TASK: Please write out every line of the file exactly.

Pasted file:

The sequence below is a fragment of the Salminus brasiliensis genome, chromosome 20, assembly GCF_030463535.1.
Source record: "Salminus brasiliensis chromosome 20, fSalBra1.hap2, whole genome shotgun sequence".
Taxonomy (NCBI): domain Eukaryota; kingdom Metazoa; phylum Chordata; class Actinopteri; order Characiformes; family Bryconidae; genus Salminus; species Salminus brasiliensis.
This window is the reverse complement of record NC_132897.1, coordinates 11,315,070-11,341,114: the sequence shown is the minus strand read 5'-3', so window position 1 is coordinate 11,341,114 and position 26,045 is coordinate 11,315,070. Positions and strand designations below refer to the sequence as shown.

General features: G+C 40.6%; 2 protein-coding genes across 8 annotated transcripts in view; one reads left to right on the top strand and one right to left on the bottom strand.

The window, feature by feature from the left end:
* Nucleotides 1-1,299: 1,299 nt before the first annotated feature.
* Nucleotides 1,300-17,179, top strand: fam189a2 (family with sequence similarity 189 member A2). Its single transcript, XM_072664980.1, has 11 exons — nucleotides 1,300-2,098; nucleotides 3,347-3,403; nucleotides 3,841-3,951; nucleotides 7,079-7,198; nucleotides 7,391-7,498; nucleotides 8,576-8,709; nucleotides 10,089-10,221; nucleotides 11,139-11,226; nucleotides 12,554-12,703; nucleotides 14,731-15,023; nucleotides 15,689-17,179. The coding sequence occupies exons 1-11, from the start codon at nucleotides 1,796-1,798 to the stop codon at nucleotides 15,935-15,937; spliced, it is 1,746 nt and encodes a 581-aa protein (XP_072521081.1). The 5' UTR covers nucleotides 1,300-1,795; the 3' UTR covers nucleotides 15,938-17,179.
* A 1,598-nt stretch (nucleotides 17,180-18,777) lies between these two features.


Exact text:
The sequence below is a fragment of the Salminus brasiliensis genome, chromosome 20, assembly GCF_030463535.1.
Source record: "Salminus brasiliensis chromosome 20, fSalBra1.hap2, whole genome shotgun sequence".
Taxonomy (NCBI): domain Eukaryota; kingdom Metazoa; phylum Chordata; class Actinopteri; order Characiformes; family Bryconidae; genus Salminus; species Salminus brasiliensis.
This window is the reverse complement of record NC_132897.1, coordinates 11,315,070-11,341,114: the sequence shown is the minus strand read 5'-3', so window position 1 is coordinate 11,341,114 and position 26,045 is coordinate 11,315,070. Positions and strand designations below refer to the sequence as shown.

General features: G+C 40.6%; 2 protein-coding genes across 8 annotated transcripts in view; one reads left to right on the top strand and one right to left on the bottom strand.

The window, feature by feature from the left end:
* Nucleotides 1-1,299: 1,299 nt before the first annotated feature.
* Nucleotides 1,300-17,179, top strand: fam189a2 (family with sequence similarity 189 member A2). Its single transcript, XM_072664980.1, has 11 exons — nucleotides 1,300-2,098; nucleotides 3,347-3,403; nucleotides 3,841-3,951; nucleotides 7,079-7,198; nucleotides 7,391-7,498; nucleotides 8,576-8,709; nucleotides 10,089-10,221; nucleotides 11,139-11,226; nucleotides 12,554-12,703; nucleotides 14,731-15,023; nucleotides 15,689-17,179. The coding sequence occupies exons 1-11, from the start codon at nucleotides 1,796-1,798 to the stop codon at nucleotides 15,935-15,937; spliced, it is 1,746 nt and encodes a 581-aa protein (XP_072521081.1). The 5' UTR covers nucleotides 1,300-1,795; the 3' UTR covers nucleotides 15,938-17,179.
* A 1,598-nt stretch (nucleotides 17,180-18,777) lies between these two features.